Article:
19. Walter Earley writes:

    For the life of ME, I can’t figure out why this Wikipedia problem can’t be solved. It seems to me that 99% or more of the content of Wikipedia is good and useful information. The method of information which has produced such content is such a short period of time is great, but has problems.
    Why is it not possible for responsible groups to derive a “Reliablepedia” from all of the articles in the Wikipedia which are not contested, and then update their “Reliablepedia” based upon uncontested updates to the basic Wikipedia. One could imagine a “Respinsiblepedia” derived from a conservative organization, another produced by a collaboration of news organizations, and another perhaps with a more liberal slant.

  20. webmama writes:

    Gossip and Rumour – those are the two reasons Wikipedia is not a good resource for primarily three subject matters (and many others I expect): politics, social concerns and corporations. I will address the third.

    As a Search Engine Marketer responsible for the online reputation, in search results, of large public companies, I care about what content is in the wikipedia article on that company. Much of the content for corporations is excellent but for every disenfranchised employee or stockholder this is THE place to post. Currently, there is very inaccurate and damaging material in brand name results. Attempts to remove it are reversed. Legal action is very difficult.

    Now, should Wikipedia results be dominant for less controversial subjects in search results on Google and Yahoo (yes Yahoo has jumped on the bandwagon)? I don’t think so, if only because it becomes tedious and over time will be ignored. Remember when Amazon showed up in every organic result? Google changed that. Wikipedia will lose the #1 spot in the limelight soon enough but don’t expect it to go away, there is some awesome research information there. Time to go edit a Wikipedia page…

  21. Ben Pfeiffer writes:

    I agree, I couldn’t have said it better! I don’t think its an issue of SEO’s getting annoyed at looking at Wikipedia results we have no control over, its the persistent misinformation we are continually confronting on a day to day basis in search results about brands, history, and people we know. It would annoy anyone.

  22. fionnd writes:

    Wikpedia ranks high because of links and of course content. I agree that the content is hihgly suspect. I am sure there are some great well crafted accurate articles in wikipedia but my own personal experience with two of clients meams I do not trust it all. One of my clients competitors created an article then added information to it that was less than complimentary about the client. Every time the client tried to edit the information it was removed. Finally, after a year of wasting time on it the article was removed by wikipedia but only after multiple complaints and a threat of legal action. Until that article was removed the derogatory article was #2 for the clients name. How can a source so easily manipulated be a good thing?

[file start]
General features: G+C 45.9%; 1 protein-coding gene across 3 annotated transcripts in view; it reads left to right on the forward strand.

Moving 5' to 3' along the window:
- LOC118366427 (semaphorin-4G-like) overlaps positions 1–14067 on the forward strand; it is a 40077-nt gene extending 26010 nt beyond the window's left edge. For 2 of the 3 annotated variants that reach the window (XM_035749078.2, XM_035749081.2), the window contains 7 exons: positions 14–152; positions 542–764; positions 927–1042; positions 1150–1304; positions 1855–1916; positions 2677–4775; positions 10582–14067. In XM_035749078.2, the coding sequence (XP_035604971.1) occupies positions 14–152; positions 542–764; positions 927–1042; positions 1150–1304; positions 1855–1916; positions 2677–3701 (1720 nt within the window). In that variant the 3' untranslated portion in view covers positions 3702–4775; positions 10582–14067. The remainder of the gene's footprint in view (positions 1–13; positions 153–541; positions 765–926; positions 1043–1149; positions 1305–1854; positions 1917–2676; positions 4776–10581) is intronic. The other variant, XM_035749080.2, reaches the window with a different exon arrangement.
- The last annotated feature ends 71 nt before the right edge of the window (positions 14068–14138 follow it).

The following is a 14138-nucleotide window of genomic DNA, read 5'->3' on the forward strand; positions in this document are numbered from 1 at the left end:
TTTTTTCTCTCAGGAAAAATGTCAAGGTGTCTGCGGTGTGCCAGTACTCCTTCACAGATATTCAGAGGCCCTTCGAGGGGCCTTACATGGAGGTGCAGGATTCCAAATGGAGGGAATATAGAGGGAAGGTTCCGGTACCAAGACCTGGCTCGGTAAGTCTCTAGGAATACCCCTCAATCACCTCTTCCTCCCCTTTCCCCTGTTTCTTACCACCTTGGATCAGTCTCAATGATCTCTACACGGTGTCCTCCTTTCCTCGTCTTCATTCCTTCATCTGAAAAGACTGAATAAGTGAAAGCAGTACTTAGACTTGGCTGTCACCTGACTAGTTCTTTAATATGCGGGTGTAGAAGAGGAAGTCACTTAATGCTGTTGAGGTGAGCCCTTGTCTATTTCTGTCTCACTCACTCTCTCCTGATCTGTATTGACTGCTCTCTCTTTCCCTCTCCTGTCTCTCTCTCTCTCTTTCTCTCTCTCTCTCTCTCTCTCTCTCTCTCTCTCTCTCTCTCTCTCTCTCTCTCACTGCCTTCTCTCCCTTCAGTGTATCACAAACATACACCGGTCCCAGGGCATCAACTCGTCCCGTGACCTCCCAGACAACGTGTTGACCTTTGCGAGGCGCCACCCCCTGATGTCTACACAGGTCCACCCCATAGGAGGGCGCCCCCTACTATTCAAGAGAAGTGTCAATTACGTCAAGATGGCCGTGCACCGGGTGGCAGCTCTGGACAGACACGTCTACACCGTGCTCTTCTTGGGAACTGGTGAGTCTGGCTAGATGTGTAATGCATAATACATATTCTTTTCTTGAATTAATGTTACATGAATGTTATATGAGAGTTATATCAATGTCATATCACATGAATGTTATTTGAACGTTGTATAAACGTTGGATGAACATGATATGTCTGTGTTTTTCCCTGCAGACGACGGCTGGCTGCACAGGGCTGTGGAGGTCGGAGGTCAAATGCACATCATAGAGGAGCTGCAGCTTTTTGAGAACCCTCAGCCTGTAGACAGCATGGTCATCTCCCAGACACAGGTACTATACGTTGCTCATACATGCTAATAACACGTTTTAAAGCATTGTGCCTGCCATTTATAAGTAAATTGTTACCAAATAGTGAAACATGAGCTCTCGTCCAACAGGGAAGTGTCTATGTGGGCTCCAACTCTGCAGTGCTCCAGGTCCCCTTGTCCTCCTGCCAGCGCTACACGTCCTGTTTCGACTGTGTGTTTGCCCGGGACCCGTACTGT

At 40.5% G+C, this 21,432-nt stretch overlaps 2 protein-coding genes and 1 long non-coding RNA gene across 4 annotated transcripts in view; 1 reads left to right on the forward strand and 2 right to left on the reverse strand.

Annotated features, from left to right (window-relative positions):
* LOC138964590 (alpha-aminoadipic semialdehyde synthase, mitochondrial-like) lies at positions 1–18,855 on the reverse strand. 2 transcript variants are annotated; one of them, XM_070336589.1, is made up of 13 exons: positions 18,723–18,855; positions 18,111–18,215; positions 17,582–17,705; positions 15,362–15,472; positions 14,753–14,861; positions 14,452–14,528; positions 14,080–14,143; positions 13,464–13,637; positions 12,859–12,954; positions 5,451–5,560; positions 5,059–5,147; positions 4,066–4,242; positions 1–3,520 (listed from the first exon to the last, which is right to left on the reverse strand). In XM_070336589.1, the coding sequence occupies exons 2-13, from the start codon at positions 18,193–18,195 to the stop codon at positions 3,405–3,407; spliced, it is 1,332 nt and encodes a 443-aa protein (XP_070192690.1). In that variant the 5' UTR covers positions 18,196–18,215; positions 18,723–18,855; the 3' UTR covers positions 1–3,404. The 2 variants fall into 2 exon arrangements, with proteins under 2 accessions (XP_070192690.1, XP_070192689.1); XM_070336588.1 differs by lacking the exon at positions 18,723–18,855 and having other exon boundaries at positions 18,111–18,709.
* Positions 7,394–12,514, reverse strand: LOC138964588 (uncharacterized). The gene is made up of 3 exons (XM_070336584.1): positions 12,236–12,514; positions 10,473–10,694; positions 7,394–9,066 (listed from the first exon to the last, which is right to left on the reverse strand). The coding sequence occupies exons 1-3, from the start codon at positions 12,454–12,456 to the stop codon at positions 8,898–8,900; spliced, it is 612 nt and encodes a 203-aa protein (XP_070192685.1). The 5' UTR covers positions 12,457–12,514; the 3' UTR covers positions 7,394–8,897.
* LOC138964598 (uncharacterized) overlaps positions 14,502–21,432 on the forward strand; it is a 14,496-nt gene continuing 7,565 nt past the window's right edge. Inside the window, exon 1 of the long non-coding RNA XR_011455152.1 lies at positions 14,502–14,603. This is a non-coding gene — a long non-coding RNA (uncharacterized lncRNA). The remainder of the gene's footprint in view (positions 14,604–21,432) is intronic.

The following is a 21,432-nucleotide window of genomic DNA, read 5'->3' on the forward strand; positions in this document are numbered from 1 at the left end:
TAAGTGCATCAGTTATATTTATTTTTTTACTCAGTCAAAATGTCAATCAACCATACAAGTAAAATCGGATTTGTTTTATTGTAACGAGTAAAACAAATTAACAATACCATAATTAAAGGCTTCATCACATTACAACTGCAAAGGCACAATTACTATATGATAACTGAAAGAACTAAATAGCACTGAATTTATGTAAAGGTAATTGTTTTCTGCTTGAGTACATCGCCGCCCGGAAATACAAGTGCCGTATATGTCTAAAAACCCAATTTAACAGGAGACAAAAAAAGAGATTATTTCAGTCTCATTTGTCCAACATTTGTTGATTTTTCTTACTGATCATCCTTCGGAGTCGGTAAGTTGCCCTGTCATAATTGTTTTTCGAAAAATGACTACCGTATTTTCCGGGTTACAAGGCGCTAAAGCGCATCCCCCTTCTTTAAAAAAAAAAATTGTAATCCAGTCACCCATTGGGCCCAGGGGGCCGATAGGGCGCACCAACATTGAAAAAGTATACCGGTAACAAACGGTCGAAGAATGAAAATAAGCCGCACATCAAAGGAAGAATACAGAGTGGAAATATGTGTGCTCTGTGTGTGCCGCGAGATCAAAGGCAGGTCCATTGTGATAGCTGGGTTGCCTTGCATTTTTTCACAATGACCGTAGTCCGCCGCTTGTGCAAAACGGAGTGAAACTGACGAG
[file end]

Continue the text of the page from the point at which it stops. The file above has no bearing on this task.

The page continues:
23. Joe Szilagyi writes:

    To echo what others have said, it’s the massive number of inbound links and aggressive cross-linking, between the various national Wikis, that makes them so hot on the results pages for SEO. But the information is painfully easy to manipulate, as we’ve often seen.

  24. Anonymous writes:

    The Wikipedia is great except for the fact that anyone can get a group of people together to control a page, and use it to give them top Google PageRank by adding links to their website. The links are added as references to information, etc. Having these links are very powerful. And when a competitor tries to be added to the page, the group working together removes all references and tells a good story why other links are not relevant.
    It is totally wrong. The Wikipedia should not allow any links to external sites. All links should be to other Wikipedia pages.
    No Exceptions.

  25. Charlie Jones writes:

    Wikipedia is not great, good, or even acceptable. It is a joke, and a poison to the internet. It seeps into the search results, and regularly dominates the top5 results of a search. The worst part is that too often, an attempt to bypass wikipedia and look further down the results list is met with further wikipedia results… I cannot avoid it, and it causes me an untold number of lost hours of sifting the Wikipedia results, wikipedia scraper sites, etc.

    Wikipedia is a joke, and anyone who has spent any time editing knows that it is controlled by a handful of admins with vast amounts of power, while no form of real arbitration is available. Consensus in an edit war is reached by the person who is OCD enough to hover over their computer the longest.